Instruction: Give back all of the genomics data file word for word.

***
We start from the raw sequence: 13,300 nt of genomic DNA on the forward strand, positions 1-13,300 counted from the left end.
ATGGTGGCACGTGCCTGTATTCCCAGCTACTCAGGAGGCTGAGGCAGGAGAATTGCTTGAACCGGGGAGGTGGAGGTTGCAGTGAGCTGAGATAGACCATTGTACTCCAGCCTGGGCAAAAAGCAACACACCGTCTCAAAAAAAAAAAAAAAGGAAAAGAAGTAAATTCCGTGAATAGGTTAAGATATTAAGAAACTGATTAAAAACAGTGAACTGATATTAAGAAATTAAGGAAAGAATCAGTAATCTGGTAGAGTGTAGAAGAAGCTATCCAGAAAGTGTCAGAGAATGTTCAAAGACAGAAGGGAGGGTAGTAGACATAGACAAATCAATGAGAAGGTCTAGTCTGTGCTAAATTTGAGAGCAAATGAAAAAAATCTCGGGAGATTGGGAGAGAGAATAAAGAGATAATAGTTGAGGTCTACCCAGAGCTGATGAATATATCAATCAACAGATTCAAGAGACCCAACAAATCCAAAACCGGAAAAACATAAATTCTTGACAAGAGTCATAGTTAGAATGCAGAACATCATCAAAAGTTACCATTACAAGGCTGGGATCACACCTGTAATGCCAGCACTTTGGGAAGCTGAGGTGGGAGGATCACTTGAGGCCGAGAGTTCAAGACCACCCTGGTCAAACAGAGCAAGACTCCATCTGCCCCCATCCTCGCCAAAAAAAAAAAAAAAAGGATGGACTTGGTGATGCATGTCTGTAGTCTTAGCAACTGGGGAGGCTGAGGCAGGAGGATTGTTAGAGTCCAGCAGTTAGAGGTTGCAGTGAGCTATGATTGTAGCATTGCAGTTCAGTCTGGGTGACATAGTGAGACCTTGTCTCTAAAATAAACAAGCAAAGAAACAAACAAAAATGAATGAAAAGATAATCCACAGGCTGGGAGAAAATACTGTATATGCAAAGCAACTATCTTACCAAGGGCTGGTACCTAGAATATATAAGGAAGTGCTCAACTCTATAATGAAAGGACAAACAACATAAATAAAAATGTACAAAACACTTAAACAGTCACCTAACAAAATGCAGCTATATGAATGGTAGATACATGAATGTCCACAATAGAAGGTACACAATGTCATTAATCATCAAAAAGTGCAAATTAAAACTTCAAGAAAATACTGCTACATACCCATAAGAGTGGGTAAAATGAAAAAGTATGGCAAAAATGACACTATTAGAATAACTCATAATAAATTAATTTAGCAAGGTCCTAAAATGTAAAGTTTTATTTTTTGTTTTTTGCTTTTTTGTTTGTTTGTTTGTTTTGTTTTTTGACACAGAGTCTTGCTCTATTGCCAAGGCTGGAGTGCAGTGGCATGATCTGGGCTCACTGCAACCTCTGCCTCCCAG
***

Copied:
We start from the raw sequence: 13,300 nt of genomic DNA on the forward strand, positions 1-13,300 counted from the left end.
ATGGTGGCACGTGCCTGTATTCCCAGCTACTCAGGAGGCTGAGGCAGGAGAATTGCTTGAACCGGGGAGGTGGAGGTTGCAGTGAGCTGAGATAGACCATTGTACTCCAGCCTGGGCAAAAAGCAACACACCGTCTCAAAAAAAAAAAAAAAGGAAAAGAAGTAAATTCCGTGAATAGGTTAAGATATTAAGAAACTGATTAAAAACAGTGAACTGATATTAAGAAATTAAGGAAAGAATCAGTAATCTGGTAGAGTGTAGAAGAAGCTATCCAGAAAGTGTCAGAGAATGTTCAAAGACAGAAGGGAGGGTAGTAGACATAGACAAATCAATGAGAAGGTCTAGTCTGTGCTAAATTTGAGAGCAAATGAAAAAAATCTCGGGAGATTGGGAGAGAGAATAAAGAGATAATAGTTGAGGTCTACCCAGAGCTGATGAATATATCAATCAACAGATTCAAGAGACCCAACAAATCCAAAACCGGAAAAACATAAATTCTTGACAAGAGTCATAGTTAGAATGCAGAACATCATCAAAAGTTACCATTACAAGGCTGGGATCACACCTGTAATGCCAGCACTTTGGGAAGCTGAGGTGGGAGGATCACTTGAGGCCGAGAGTTCAAGACCACCCTGGTCAAACAGAGCAAGACTCCATCTGCCCCCATCCTCGCCAAAAAAAAAAAAAAAAGGATGGACTTGGTGATGCATGTCTGTAGTCTTAGCAACTGGGGAGGCTGAGGCAGGAGGATTGTTAGAGTCCAGCAGTTAGAGGTTGCAGTGAGCTATGATTGTAGCATTGCAGTTCAGTCTGGGTGACATAGTGAGACCTTGTCTCTAAAATAAACAAGCAAAGAAACAAACAAAAATGAATGAAAAGATAATCCACAGGCTGGGAGAAAATACTGTATATGCAAAGCAACTATCTTACCAAGGGCTGGTACCTAGAATATATAAGGAAGTGCTCAACTCTATAATGAAAGGACAAACAACATAAATAAAAATGTACAAAACACTTAAACAGTCACCTAACAAAATGCAGCTATATGAATGGTAGATACATGAATGTCCACAATAGAAGGTACACAATGTCATTAATCATCAAAAAGTGCAAATTAAAACTTCAAGAAAATACTGCTACATACCCATAAGAGTGGGTAAAATGAAAAAGTATGGCAAAAATGACACTATTAGAATAACTCATAATAAATTAATTTAGCAAGGTCCTAAAATGTAAAGTTTTATTTTTTGTTTTTTGCTTTTTTGTTTGTTTGTTTGTTTTGTTTTTTGACACAGAGTCTTGCTCTATTGCCAAGGCTGGAGTGCAGTGGCATGATCTGGGCTCACTGCAACCTCTGCCTCCCAG